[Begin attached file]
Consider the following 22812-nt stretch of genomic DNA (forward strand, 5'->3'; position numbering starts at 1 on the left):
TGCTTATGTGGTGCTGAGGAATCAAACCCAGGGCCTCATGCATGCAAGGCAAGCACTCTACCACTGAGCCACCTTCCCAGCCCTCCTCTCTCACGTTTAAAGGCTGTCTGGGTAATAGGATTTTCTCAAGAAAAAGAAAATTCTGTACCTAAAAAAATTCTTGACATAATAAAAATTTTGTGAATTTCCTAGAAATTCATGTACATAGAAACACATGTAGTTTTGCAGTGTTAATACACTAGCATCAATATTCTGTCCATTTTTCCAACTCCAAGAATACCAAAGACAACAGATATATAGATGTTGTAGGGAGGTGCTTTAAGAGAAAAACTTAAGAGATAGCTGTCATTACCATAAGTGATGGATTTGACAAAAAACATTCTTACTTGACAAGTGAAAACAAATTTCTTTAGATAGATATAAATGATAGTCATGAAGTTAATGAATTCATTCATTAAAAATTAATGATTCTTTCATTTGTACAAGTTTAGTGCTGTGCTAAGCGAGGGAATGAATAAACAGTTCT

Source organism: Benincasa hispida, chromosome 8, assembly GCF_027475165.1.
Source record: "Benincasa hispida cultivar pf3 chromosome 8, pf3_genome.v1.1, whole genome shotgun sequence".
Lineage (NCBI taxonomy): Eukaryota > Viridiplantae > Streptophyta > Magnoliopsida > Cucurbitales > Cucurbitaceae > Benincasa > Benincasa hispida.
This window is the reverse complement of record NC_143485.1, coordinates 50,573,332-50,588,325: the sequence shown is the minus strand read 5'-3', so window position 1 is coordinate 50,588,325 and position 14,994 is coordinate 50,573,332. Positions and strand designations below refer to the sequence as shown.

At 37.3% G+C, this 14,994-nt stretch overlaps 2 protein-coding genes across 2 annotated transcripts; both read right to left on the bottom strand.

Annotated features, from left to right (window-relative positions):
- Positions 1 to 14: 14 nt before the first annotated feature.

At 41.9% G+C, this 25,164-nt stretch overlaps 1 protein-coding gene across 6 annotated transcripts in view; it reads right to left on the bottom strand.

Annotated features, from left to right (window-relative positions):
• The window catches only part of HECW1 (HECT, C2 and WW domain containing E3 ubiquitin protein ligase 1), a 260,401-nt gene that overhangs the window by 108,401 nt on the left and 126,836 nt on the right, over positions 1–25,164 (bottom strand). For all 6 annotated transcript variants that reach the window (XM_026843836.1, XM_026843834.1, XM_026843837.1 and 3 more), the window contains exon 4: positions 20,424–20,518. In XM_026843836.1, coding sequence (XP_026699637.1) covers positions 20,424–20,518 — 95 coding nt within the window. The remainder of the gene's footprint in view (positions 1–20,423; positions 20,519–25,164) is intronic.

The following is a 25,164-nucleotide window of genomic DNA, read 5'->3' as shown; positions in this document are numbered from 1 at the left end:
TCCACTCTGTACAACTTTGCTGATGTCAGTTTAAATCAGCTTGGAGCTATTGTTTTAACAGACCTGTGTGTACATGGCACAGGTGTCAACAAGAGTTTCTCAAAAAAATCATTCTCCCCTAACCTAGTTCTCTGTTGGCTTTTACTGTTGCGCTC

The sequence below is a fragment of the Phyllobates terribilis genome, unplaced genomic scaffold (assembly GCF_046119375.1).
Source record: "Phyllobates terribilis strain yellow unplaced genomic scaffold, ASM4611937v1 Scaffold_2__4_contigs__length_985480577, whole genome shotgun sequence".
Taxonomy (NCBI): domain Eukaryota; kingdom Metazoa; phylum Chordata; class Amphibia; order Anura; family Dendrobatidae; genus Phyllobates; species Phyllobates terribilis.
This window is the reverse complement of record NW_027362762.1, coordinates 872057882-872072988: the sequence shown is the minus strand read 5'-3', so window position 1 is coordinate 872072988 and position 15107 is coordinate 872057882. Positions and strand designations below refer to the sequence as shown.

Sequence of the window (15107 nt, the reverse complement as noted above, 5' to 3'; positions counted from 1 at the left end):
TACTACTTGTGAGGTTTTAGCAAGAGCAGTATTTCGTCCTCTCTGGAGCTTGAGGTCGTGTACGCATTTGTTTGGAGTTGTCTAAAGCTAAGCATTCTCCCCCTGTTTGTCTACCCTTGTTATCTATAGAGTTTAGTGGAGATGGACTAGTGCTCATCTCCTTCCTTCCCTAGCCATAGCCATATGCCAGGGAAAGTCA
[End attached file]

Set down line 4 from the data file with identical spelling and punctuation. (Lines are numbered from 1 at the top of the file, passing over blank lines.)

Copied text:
Source record: "Benincasa hispida cultivar pf3 chromosome 8, pf3_genome.v1.1, whole genome shotgun sequence".